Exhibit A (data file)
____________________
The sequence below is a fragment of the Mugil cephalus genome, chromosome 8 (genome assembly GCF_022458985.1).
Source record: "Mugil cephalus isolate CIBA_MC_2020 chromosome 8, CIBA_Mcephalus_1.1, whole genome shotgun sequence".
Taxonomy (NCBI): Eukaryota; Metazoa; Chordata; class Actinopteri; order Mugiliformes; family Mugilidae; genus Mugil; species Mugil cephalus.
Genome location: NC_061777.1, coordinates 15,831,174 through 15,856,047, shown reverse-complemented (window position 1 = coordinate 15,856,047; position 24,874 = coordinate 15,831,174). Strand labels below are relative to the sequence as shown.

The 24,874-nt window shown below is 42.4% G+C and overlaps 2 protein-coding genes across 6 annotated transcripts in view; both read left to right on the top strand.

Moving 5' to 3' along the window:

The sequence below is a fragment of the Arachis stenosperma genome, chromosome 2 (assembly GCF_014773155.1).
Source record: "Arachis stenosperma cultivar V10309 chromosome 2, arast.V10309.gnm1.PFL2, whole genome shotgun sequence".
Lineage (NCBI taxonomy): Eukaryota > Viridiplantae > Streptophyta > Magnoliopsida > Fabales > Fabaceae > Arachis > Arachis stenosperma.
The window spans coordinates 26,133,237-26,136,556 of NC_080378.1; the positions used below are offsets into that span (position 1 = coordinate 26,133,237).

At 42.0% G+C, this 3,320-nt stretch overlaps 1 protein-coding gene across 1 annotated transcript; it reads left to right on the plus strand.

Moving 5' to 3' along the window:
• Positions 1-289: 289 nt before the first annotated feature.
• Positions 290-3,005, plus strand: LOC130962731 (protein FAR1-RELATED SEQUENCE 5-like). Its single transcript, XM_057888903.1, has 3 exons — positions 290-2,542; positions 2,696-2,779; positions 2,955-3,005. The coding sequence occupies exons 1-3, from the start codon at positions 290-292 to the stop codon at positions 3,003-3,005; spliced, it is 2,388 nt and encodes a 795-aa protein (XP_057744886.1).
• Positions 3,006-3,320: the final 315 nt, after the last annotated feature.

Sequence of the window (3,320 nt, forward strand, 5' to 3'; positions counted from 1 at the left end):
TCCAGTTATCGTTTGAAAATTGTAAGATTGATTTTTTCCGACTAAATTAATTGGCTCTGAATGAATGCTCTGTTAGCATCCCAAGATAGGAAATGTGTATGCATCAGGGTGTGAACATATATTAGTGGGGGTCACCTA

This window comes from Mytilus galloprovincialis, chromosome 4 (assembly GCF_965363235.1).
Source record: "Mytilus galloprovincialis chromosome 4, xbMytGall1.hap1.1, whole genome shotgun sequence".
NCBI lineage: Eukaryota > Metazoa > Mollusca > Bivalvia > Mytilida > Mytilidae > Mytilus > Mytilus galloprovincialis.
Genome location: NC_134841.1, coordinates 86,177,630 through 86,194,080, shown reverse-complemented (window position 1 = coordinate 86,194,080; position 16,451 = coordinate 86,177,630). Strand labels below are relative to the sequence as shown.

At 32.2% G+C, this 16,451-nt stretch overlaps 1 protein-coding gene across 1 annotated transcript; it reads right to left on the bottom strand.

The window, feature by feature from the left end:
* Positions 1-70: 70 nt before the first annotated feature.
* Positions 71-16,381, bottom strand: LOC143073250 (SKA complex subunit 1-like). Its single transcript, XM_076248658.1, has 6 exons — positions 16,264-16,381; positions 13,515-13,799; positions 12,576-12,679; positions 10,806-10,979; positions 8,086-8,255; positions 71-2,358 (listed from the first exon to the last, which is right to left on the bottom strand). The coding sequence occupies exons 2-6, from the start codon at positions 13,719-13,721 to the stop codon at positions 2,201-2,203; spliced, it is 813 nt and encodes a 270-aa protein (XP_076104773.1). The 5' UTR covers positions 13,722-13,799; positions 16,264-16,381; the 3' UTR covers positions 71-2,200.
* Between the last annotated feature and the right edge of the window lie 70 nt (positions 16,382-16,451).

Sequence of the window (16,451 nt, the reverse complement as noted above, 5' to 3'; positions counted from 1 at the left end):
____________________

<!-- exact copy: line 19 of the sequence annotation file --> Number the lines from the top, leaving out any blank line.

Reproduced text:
Source record: "Mytilus galloprovincialis chromosome 4, xbMytGall1.hap1.1, whole genome shotgun sequence".